Ticho Memorial Lecture (4)

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The Christ tale:

A man born human, believes himself divine and dies knowing that he is but human (Borges).  

Auerbach picks Peter denying Christ to portray the New Testament’s innovations.  I focus on his concept of figura: that the Bible spiritually prefigures the New Testament: Abraham’s near-sacrifice of Isaac becomes complete in God’s sacrifice of Christ; nonagenarian Sarah’s conception is bested by Mary’s immaculate conception.  We might call this horizontal figura.  I extend this concept vertically: all that happens below on earth is paralleled in heaven.  “No sparrow falls from heaven that is not seen by God,” insists Matthew (10:29).  Figura is an articulation, a connection between the past to the future, or between what happens in the “below“ of our mind/bodies and our higher consciousness.  

Recall the Peter scene.  Christ creates his circle gathering fishermen, carpenters and a prostitute. Great things will happen of these lowly characters, extensions of the Old Testament shepherds who make good.  But, the Biblical Jacob and Joseph must make their own fortune on earth with no heavenly promise for these fortunes; only faith will count to build a nation.  Christ in contrast ascetically disdains earthly delights and leads himself to sacrifice, trumps the foreordained but incomplete near-sacrifice of Isaac. His ascetic denial of the flesh is replaced by search for meaning.  Christ follows what he believes are his father’s wishes, sacrifices himself for his followers, a new innovation in narrative, a new worldview: one’s death will improve the world, create a future. This is not Odysseus, nor Jacob nor Joseph. Psychoanalysts can see this retrospectively as a grandiose view of masochistic narcissism,# but let us take the tale as it stands and even ask to what degree it is embedded in our inner lives.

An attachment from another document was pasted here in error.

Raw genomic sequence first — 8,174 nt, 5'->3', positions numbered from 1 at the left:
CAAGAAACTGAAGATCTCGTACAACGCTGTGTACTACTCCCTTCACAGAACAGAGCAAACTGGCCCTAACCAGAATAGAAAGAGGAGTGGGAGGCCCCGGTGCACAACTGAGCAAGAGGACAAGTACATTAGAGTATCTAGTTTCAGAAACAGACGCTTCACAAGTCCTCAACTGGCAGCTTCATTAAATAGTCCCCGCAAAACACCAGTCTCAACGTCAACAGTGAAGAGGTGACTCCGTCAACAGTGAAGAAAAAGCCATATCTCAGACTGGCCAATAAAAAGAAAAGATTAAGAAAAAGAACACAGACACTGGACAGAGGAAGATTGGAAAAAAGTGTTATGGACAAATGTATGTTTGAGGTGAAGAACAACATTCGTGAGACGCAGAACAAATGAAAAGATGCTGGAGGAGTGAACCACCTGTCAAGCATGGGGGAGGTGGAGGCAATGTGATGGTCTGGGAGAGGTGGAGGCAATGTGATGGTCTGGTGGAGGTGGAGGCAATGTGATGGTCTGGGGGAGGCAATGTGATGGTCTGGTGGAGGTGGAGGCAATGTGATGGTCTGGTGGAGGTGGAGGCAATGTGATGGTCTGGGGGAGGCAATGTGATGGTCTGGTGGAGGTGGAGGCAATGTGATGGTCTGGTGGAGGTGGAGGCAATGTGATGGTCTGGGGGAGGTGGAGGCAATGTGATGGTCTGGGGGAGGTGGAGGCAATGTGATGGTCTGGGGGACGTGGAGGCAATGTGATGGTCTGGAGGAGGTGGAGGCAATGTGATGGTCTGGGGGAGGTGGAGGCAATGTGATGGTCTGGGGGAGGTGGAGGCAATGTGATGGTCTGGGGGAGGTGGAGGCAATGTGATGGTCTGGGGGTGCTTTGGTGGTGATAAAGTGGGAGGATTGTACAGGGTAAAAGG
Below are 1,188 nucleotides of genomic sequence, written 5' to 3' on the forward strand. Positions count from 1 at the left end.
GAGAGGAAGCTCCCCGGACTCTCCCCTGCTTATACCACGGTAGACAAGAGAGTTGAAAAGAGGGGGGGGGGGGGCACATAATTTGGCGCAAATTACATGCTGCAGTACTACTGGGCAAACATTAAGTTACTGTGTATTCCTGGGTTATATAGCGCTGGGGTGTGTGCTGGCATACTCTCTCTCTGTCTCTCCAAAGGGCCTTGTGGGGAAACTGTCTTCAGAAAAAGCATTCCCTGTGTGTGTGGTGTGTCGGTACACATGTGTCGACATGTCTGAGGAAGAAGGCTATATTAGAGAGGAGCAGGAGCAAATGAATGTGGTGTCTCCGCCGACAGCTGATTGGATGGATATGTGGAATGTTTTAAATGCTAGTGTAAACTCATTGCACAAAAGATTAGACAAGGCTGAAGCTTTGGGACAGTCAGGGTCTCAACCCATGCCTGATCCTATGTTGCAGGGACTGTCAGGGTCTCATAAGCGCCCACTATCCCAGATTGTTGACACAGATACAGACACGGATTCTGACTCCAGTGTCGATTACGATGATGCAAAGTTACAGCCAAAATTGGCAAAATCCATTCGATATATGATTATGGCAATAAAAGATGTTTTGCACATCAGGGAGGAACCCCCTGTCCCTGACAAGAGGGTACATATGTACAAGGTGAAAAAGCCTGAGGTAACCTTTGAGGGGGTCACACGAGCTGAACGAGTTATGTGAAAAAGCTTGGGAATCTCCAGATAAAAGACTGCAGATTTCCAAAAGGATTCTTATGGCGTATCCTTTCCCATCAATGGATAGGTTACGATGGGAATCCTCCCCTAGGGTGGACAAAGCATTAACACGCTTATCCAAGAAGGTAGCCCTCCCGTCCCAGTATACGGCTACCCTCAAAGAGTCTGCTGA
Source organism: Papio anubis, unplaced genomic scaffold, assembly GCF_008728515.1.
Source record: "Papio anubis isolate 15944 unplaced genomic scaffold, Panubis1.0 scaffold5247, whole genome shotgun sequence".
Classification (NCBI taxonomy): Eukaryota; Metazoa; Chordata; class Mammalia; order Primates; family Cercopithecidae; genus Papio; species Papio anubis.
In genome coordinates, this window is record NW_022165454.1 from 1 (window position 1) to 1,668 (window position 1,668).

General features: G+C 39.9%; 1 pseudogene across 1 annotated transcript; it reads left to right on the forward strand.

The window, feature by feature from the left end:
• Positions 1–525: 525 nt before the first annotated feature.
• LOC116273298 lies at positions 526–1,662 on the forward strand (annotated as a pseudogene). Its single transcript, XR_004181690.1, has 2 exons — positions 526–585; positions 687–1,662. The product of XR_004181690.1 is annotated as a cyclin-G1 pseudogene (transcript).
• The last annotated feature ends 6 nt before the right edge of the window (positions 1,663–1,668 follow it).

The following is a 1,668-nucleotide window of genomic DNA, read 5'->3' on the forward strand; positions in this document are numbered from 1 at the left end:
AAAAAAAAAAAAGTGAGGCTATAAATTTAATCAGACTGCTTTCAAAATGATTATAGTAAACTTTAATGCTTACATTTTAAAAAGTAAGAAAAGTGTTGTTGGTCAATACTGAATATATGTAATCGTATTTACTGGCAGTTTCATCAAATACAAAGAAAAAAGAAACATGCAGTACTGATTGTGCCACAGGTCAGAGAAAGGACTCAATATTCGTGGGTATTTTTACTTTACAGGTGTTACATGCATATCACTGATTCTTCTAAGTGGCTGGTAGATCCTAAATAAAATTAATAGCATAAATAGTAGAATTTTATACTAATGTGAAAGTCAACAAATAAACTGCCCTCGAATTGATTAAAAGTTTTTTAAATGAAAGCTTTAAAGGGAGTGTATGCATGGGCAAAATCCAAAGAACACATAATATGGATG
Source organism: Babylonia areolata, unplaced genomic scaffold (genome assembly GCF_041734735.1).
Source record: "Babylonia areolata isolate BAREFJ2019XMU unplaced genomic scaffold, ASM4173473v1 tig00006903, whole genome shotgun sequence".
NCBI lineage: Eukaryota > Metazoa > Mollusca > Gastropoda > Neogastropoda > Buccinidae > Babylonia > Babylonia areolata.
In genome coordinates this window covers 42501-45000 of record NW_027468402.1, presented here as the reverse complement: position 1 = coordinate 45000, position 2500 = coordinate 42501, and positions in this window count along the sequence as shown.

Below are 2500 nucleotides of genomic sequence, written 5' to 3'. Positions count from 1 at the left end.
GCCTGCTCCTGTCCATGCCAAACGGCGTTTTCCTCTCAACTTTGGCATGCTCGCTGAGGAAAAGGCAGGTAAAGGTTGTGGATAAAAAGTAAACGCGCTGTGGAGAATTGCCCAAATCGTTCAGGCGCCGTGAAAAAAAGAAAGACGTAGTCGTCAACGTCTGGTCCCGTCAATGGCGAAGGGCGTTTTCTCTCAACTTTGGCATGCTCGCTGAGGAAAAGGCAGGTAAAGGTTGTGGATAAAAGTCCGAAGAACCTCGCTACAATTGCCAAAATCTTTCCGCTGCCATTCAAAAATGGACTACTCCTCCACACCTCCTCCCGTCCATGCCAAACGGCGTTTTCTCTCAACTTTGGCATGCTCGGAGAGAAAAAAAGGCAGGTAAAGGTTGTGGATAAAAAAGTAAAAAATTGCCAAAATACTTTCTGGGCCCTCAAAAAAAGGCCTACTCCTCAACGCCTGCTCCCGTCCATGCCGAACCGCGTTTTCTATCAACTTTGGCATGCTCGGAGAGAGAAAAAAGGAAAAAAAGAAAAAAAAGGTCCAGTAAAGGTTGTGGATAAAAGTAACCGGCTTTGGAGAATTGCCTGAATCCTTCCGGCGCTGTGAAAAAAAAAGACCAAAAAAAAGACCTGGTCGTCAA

The Peter tale creates the setting for unremitting guilt.  Promising Christ he would never deny him, Christ insists he will thrice deny before cock’s crow.  Peter hides nearby as Christ is denounced.  Peter, suspected because of his Galilean accent and appearance to be a Christ follower, succumbs and denies him.  When the cock crows, Peter realizes with remorse that he has fulfilled Christ’s prophecy.  

Figura is the architecture of New Testament, the structure of a world view.  Christ and his disciples, are plebian.  This is a view of how a better world will be built,  by plain men, not great heros.  Peter’s denial of a man he loves sets the stage for deep-seated guilt that becomes a keel guiding his boat of belief; it is the nave that runs along the spine of the Church.  Nothing like this we find in Bible nor  Homer.  It is an innovation, which, measured by years of endurance and numbers of believers, is a successful foundational myth.  Something here has etched deeply into man’s psyche.  Yet, there is also some kinship, some continuity with the Greek myth: like many Greek characters, although not Odysseus, Christ is born of the union of a God and woman. A demi-God arises who dies a human, but leaves behind great beliefs and believers.  Perhaps this is Christ’s tragic flaw and lesson: we may wish to believe we are born demi-gods, but … if we do not outgrow this, we are doomed, as Borges suggests.